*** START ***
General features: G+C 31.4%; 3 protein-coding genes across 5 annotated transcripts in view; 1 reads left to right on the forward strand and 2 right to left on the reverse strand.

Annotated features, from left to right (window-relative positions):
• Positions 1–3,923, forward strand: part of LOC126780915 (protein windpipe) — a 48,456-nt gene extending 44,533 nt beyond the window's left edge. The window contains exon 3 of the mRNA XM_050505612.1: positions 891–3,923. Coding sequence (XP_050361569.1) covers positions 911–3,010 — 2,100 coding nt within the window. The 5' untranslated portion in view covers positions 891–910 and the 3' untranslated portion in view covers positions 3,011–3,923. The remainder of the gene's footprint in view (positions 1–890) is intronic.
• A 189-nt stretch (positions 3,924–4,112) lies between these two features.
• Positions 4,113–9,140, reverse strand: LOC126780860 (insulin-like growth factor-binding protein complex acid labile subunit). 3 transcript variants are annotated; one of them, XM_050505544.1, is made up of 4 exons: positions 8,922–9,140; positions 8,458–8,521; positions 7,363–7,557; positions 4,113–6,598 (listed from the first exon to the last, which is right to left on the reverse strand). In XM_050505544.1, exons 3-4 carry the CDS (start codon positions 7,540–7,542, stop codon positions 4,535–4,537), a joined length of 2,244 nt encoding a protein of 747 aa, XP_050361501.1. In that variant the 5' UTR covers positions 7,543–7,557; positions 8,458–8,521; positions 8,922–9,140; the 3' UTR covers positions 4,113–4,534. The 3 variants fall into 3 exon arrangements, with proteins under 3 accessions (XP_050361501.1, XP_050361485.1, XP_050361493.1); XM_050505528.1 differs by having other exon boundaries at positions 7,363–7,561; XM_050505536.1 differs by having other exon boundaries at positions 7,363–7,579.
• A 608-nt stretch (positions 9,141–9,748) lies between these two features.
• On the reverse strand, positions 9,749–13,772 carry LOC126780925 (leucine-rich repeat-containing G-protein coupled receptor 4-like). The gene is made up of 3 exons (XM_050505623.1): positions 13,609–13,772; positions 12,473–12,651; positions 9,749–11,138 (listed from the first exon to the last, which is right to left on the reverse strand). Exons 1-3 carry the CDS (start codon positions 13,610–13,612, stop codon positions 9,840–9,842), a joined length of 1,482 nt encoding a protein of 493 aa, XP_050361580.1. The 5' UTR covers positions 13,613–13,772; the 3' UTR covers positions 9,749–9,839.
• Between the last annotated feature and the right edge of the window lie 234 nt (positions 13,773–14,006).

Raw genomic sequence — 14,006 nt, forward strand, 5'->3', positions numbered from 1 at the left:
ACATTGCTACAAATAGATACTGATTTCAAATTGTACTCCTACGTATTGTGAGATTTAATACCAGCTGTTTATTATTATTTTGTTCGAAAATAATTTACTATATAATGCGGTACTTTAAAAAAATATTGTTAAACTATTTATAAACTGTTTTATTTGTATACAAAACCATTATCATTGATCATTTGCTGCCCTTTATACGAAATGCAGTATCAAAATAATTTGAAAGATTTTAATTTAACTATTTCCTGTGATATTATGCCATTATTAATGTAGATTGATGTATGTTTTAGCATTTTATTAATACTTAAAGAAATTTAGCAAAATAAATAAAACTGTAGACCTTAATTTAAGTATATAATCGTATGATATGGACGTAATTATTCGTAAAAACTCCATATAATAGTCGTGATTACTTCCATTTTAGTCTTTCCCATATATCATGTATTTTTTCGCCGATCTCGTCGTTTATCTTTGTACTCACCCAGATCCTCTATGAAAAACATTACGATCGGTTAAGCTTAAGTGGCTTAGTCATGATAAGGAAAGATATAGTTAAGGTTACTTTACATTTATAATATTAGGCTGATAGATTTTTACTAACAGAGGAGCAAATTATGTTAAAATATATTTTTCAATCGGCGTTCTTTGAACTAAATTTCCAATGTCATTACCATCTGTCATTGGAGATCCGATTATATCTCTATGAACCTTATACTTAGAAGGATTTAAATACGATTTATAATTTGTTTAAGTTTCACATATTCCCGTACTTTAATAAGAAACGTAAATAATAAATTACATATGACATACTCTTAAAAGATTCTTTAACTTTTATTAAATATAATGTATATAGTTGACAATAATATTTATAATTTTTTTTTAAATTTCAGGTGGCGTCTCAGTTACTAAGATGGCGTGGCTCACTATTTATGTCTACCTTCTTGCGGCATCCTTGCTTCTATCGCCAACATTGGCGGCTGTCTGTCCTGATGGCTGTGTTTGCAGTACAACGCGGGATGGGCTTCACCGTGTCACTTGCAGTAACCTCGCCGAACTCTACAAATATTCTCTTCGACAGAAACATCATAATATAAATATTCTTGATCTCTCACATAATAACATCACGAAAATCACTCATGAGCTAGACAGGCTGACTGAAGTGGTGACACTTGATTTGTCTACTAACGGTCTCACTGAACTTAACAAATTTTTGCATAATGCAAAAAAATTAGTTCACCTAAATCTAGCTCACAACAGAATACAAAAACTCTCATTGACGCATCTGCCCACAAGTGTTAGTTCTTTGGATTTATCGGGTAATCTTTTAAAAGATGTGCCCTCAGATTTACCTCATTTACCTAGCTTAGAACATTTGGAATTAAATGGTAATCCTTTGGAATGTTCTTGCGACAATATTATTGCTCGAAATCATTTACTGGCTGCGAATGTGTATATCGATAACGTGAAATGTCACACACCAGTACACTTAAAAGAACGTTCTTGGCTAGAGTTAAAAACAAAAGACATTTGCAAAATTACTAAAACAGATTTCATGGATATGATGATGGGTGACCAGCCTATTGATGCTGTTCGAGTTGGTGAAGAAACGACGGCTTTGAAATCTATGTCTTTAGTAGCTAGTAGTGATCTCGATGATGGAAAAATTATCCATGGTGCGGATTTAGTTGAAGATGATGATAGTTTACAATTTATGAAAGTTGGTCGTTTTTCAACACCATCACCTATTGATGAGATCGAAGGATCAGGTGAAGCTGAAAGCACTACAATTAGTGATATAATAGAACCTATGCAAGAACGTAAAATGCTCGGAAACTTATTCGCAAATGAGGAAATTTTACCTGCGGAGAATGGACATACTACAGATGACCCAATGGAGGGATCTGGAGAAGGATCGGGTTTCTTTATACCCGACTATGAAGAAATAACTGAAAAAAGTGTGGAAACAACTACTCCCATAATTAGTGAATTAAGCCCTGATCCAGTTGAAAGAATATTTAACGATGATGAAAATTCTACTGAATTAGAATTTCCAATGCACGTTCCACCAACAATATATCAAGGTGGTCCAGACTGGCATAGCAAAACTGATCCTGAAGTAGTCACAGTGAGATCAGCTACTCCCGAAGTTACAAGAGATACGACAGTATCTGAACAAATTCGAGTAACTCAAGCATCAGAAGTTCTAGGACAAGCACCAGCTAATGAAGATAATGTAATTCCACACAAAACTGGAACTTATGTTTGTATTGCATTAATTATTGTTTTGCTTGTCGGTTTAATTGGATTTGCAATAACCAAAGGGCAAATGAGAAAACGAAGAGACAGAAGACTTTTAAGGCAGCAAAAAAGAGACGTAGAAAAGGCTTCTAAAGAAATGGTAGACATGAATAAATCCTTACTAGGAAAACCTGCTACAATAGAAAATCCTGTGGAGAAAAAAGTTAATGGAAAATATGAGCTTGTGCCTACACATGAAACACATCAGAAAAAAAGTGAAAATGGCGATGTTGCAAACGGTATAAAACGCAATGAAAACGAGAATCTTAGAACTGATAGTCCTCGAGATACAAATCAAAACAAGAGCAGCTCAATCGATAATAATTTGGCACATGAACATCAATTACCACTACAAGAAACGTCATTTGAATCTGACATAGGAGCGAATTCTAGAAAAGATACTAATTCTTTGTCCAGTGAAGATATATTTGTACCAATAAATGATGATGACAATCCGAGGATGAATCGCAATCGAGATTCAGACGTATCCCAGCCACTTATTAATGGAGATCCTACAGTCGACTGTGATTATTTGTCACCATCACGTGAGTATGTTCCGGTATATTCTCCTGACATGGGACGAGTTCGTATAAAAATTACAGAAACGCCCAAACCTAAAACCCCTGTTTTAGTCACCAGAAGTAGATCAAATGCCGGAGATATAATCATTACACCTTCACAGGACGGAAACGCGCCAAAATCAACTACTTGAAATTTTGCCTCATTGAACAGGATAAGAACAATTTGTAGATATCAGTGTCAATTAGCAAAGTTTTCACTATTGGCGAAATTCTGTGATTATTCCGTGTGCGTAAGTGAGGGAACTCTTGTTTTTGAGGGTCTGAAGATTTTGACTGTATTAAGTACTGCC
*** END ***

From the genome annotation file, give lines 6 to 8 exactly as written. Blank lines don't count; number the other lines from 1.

• A 608-nt stretch (positions 9,141–9,748) lies between these two features.
• On the reverse strand, positions 9,749–13,772 carry LOC126780925 (leucine-rich repeat-containing G-protein coupled receptor 4-like). The gene is made up of 3 exons (XM_050505623.1): positions 13,609–13,772; positions 12,473–12,651; positions 9,749–11,138 (listed from the first exon to the last, which is right to left on the reverse strand). Exons 1-3 carry the CDS (start codon positions 13,610–13,612, stop codon positions 9,840–9,842), a joined length of 1,482 nt encoding a protein of 493 aa, XP_050361580.1. The 5' UTR covers positions 13,613–13,772; the 3' UTR covers positions 9,749–9,839.
• Between the last annotated feature and the right edge of the window lie 234 nt (positions 13,773–14,006).